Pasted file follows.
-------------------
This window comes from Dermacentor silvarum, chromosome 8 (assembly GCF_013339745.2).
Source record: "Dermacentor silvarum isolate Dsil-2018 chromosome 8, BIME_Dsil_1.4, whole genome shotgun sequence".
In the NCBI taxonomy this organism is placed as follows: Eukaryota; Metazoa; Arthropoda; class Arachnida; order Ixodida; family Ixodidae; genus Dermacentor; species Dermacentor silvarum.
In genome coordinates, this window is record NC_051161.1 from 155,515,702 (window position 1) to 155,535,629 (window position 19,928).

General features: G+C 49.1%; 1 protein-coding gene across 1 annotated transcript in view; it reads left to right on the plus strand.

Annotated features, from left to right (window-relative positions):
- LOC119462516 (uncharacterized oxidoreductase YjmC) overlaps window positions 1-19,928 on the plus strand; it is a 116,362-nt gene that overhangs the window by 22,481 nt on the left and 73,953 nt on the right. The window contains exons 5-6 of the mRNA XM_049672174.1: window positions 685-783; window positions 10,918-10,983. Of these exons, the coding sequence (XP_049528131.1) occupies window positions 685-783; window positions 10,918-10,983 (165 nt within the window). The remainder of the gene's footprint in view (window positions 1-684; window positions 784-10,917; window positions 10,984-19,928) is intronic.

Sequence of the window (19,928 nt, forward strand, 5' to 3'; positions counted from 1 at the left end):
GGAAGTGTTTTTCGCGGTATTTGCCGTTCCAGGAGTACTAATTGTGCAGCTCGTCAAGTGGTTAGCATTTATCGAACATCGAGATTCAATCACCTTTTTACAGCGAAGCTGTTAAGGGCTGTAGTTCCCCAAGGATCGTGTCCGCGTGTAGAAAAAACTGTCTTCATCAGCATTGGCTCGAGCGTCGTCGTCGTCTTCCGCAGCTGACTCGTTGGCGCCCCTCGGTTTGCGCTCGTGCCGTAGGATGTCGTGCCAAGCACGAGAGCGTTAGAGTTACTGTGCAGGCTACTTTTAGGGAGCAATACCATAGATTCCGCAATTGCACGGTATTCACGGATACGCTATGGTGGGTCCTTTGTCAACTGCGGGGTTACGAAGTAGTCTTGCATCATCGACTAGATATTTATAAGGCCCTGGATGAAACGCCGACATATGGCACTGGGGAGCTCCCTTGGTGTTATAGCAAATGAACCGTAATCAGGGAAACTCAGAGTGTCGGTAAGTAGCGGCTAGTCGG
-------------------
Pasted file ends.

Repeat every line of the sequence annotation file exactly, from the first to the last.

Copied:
This window comes from Dermacentor silvarum, chromosome 8 (assembly GCF_013339745.2).
Source record: "Dermacentor silvarum isolate Dsil-2018 chromosome 8, BIME_Dsil_1.4, whole genome shotgun sequence".
In the NCBI taxonomy this organism is placed as follows: Eukaryota; Metazoa; Arthropoda; class Arachnida; order Ixodida; family Ixodidae; genus Dermacentor; species Dermacentor silvarum.
In genome coordinates, this window is record NC_051161.1 from 155,515,702 (window position 1) to 155,535,629 (window position 19,928).

General features: G+C 49.1%; 1 protein-coding gene across 1 annotated transcript in view; it reads left to right on the plus strand.

Annotated features, from left to right (window-relative positions):
- LOC119462516 (uncharacterized oxidoreductase YjmC) overlaps window positions 1-19,928 on the plus strand; it is a 116,362-nt gene that overhangs the window by 22,481 nt on the left and 73,953 nt on the right. The window contains exons 5-6 of the mRNA XM_049672174.1: window positions 685-783; window positions 10,918-10,983. Of these exons, the coding sequence (XP_049528131.1) occupies window positions 685-783; window positions 10,918-10,983 (165 nt within the window). The remainder of the gene's footprint in view (window positions 1-684; window positions 784-10,917; window positions 10,984-19,928) is intronic.

Sequence of the window (19,928 nt, forward strand, 5' to 3'; positions counted from 1 at the left end):
GGAAGTGTTTTTCGCGGTATTTGCCGTTCCAGGAGTACTAATTGTGCAGCTCGTCAAGTGGTTAGCATTTATCGAACATCGAGATTCAATCACCTTTTTACAGCGAAGCTGTTAAGGGCTGTAGTTCCCCAAGGATCGTGTCCGCGTGTAGAAAAAACTGTCTTCATCAGCATTGGCTCGAGCGTCGTCGTCGTCTTCCGCAGCTGACTCGTTGGCGCCCCTCGGTTTGCGCTCGTGCCGTAGGATGTCGTGCCAAGCACGAGAGCGTTAGAGTTACTGTGCAGGCTACTTTTAGGGAGCAATACCATAGATTCCGCAATTGCACGGTATTCACGGATACGCTATGGTGGGTCCTTTGTCAACTGCGGGGTTACGAAGTAGTCTTGCATCATCGACTAGATATTTATAAGGCCCTGGATGAAACGCCGACATATGGCACTGGGGAGCTCCCTTGGTGTTATAGCAAATGAACCGTAATCAGGGAAACTCAGAGTGTCGGTAAGTAGCGGCTAGTCGG